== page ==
You now know the most common reasons why your pool can’t maintain chlorine levels.

Let’s move on to raising the chlorine level in pool water properly.

There are several ways to raise your pool’s free chlorine, but if you have been battling this problem for some time, these methods won’t help as much as they would if you had never let the chlorine drop in the first place.

Here are some simple steps to get it back up:

  1. First, test the pH and total alkalinity in your pool water. If these levels are off, they can inhibit chlorine from working properly. Then check your stabilizer level.
  2. Test the water and determine the amount of chlorine needed to back up your level. You can do this by measuring the ppm (parts per million) of free chlorine with a test kit or electronic instrument.
  3. Once you know how much chlorine is needed, add it slowly, about an hour apart, until you achieve the desired level.
  4. Start your pool pump and filter system when you add the chlorine. This will allow it to circulate throughout your pool water more freely and help maintain its level.
  5. Add an extra chlorine tablet into the floater or the skimmer to produce extra chlorine for your pool.

Keeping your pool water balanced will help keep your chlorine level optimum working efficiency.

If you’ve battled to keep your chlorine levels up, you probably need to make some big changes. Consider adding an Ozonator or convert your pool to a saltwater pool.

Ozone generators are great for killing bacteria and viruses quickly.

You can’t stop mother nature, but you can use technology to help the environment and your health by killing contaminants in the water that you swim in.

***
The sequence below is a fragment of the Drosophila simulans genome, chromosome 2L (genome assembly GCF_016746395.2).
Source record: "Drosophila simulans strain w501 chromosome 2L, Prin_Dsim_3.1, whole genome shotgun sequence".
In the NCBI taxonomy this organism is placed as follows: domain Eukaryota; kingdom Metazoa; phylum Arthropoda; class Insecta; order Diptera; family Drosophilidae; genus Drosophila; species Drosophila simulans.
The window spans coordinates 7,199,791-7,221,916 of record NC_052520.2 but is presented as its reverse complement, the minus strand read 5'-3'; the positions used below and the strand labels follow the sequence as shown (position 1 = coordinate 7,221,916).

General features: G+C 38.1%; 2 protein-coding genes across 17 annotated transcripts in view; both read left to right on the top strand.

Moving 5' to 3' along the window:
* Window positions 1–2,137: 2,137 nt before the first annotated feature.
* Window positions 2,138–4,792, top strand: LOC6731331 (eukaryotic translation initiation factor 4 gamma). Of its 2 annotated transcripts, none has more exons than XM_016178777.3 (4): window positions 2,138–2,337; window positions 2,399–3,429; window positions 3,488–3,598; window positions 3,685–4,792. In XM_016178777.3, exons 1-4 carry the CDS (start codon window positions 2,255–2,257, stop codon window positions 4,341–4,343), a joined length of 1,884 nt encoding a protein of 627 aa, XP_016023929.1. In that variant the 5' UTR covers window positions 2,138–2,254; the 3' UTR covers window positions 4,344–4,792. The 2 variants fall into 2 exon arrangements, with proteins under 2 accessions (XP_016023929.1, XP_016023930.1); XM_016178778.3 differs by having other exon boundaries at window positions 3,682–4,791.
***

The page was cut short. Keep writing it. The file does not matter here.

Ozone generators work well with chlorine. The two combined provide a potent way to kill germs while reducing exposure to carcinogens, oxidants, and other problem compounds often contained in untreated water.

The germ-busting ozone will also break down organics and make your pool sparkle in a matter of hours, not days, as chlorine does.

Yes, ozonized water is more expensive than chlorine. Still, if you factor in the price of adding chemicals to your pool over time, it’ll be cheaper because you won’t be adding salt, clarifiers, and other remedies that need to be added regularly.

Do you have further questions about the chlorine level in your pool?

The best way to contact me is @contactswimfool on Twitter or Pinterest. I am happy to help you.

Have fun swimming!

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Hi. I'm Max Berg. I've been in the pool industry since 2015 and have always felt drawn to water. I'm the author behind swimfool.com, where I share my years of experience in pool maintenance and give helpful tips on keeping a swimming pool or hot tub clean. My tips reduce the costs of water treatment and protect the environment.